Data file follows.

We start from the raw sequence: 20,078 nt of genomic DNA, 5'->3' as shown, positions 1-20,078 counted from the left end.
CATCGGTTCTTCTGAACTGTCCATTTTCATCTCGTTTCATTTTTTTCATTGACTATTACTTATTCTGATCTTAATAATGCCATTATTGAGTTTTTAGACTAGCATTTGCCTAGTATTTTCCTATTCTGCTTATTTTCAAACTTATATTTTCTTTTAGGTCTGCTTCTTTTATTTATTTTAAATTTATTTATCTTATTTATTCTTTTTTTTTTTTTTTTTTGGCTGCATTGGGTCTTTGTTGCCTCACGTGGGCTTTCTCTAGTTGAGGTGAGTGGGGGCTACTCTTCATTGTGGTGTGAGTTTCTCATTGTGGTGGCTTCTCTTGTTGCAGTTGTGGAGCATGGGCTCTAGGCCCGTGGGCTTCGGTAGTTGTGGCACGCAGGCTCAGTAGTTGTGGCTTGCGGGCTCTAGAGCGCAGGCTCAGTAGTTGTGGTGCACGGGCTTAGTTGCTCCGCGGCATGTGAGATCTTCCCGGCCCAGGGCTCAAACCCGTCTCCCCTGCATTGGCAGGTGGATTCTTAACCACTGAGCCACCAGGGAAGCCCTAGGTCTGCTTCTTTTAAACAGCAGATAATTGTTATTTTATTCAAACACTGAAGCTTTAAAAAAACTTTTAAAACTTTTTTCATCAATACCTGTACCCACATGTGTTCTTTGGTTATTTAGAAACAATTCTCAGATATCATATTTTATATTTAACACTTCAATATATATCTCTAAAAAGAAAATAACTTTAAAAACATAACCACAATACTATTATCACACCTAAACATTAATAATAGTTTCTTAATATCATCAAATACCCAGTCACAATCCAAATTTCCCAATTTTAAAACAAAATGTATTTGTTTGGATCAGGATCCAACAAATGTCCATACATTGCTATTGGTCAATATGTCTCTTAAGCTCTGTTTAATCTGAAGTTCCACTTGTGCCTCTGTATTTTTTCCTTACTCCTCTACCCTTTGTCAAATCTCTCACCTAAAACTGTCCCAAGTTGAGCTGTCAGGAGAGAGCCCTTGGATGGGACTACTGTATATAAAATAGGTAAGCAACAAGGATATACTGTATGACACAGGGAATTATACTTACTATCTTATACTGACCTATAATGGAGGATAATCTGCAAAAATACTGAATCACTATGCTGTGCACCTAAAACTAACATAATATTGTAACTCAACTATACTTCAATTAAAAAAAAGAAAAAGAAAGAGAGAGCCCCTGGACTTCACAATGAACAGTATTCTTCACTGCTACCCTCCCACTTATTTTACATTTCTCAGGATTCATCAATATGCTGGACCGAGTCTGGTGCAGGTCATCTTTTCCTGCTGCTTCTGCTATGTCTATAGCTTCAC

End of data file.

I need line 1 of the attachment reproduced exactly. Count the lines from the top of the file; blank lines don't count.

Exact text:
We start from the raw sequence: 20,078 nt of genomic DNA, 5'->3' as shown, positions 1-20,078 counted from the left end.